Product: Hesperia Seed Initiative
Hesperia Seed Initiative, our latest simulation, has been years in the making, undergoing many classroom tests and iterations before publication. In our blog last month we introduced you to the multiparty role play, in which stakeholders negotiate the terms of an agricultural initiative regarding genetically modified seeds. Faculty author Professor Robert Bordone sat down to talk with us about the process and the possibilities of writing a simulation.
EM: What inspired the simulation?
RB: We teach a unit on multiparty negotiation for our spring negotiation workshop, and for many years we used a case called Harborco. Many people have done it already, and we wanted to replace it in our curriculum with a new case that was hot right now. Hesperia bridges many of the worlds that our students go on to work in: it has NGOs, big multinational companies, government officials, university interests, public health issues, and food. All of our students have an interest in negotiation, but the context really varies: they go on to do government work, international work, domestic work. What’s neat about this case is that it’s all in there.
Plus, the topic of genetically modified seeds is a growing, live, important issue: there are issues of justice and issues of science. There’s a great New Yorker article from August called Seeds of Doubt, which talks about GMOs. We were often tracking some real-life entities in our minds as we built out different roles for the simulation.
But we didn’t start with the issue of GMOs. When we create a simulation, we first think about our learning points. Then we look for a vehicle or a story for those learning points: we have a brainstorming session, look at the newspaper, and see what’s interesting to the group. For Hesperia, we had a two-hour session. We asked ourselves: what are our interests with respect to these possible topics? We also wanted staying power. A case study might favor current events, but if you’re developing a simulation for years, you want it to last.
EM: What challenges and opportunities did the writing process present?
RB: Primarily, we needed to be able to educate our students about biotechnology. I’m not a food policy or science expert, nor was our target audience. We needed to write a case short enough to use in a basic negotiation class, but we needed to educate students enough to be versed for the negotiation.
Another challenge – which made the case unique – was the balance between scorable and nonscorable components. You have to test it a lot, because within the scorable parts, you want people to pay attention to the points. When you include nonscorable elements, it’s like an exhaust pipe, a release from the pressure of negotiating for points-based agreements. We needed to stress that the points still mattered.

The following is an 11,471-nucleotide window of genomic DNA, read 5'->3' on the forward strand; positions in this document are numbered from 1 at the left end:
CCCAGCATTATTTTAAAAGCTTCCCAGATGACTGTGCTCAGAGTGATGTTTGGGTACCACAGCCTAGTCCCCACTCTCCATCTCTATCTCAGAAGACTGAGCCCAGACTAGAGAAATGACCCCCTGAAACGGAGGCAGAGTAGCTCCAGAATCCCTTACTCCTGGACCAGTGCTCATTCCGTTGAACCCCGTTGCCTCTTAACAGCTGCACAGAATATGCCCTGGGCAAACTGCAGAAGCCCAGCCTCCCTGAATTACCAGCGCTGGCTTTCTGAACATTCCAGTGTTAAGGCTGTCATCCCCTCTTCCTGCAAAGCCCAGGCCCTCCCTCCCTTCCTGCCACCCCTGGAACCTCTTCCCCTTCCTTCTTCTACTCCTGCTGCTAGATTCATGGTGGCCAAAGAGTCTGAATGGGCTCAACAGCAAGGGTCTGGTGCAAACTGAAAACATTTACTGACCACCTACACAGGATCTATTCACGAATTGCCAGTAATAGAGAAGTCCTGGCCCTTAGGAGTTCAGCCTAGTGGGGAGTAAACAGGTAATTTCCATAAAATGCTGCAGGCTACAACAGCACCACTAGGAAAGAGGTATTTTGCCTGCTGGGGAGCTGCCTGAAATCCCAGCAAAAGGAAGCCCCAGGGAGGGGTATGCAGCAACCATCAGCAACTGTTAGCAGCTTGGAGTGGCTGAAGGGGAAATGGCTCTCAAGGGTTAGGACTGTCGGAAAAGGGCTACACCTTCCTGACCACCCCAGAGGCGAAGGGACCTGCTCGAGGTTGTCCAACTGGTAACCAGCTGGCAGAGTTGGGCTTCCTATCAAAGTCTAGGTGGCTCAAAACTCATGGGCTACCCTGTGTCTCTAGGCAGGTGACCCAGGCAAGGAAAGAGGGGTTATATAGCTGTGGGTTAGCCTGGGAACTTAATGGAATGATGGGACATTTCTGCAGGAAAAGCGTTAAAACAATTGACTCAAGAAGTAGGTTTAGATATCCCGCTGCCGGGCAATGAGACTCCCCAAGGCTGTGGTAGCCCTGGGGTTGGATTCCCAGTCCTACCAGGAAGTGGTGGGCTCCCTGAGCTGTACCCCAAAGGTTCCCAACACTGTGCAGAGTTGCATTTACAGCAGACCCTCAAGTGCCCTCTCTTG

In the early iterations, it was too easy to create value and make concessions outside of the point structure. It made the negotiation too easy. In real life, when you’re negotiating salary, perks matter, but the money is always important. In a simulation, it’s easier to disregard the money and accept the corner office instead.
But when we went the other direction and focused on the scorable components, no one talked about value-creating opportunities. A lot of the scorable games do not have interests embedded in them, only bottom lines. Those games might be fun, but there are fewer learning opportunities.
It was a challenge to create a point structure with the right ZOPA (zone of possible agreement), one with just the right number of possible agreements. With each change to the scoring grid, we had to track the whole storyboard: six parties and five issues.
Simulations are great opportunities to implement my teaching model: tell, show, do, review. I can choose the learning goals and then put the storyboard around it. I find a story and characters, and make sure our students get excited about it. Food law is growing in popularity, and GMOs are among the most important security issues in the world, given climate change and a growing population. This case also discusses the distributional justice around food scarcity, and acknowledges the importance of business models in sustaining food security initiatives.
EM: What advice do you have for case writers and teachers in the legal classroom?
RB: Simulation writers (and case writers) should always start with a pedagogical reason for developing a case. It doesn’t work to start with a context. They need to think about the end of the case: what will the teaching points be? Then, they build a case around that. No matter how clear you think a case study or simulation is, you need to test it in the classroom, because people will read it differently.
I want teachers to know that this simulation can be used for many different pedagogical purposes. My advice is to know why you’re using it. It can be used to teach process, emotions, coalition formation, and more; the teaching note goes into some of these different approaches.
EM: How did the students react to the simulation?
RB: They loved it. It was one of those classes where class was over and they were hanging around, continuing to talk about it. It had the amount of resonance I see from my most successful simulations and cases.
Instructors should be aware that students really get into the simulation. There can be a fair amount of emotion when they’re so embroiled in the issues.
EM: What else should we know about Hesperia?
RB: It’s not just for law school. I could envision it being used in public policy school, business school, the school of public health. And if people find innovative ways of teaching it, I want to hear their feedback!
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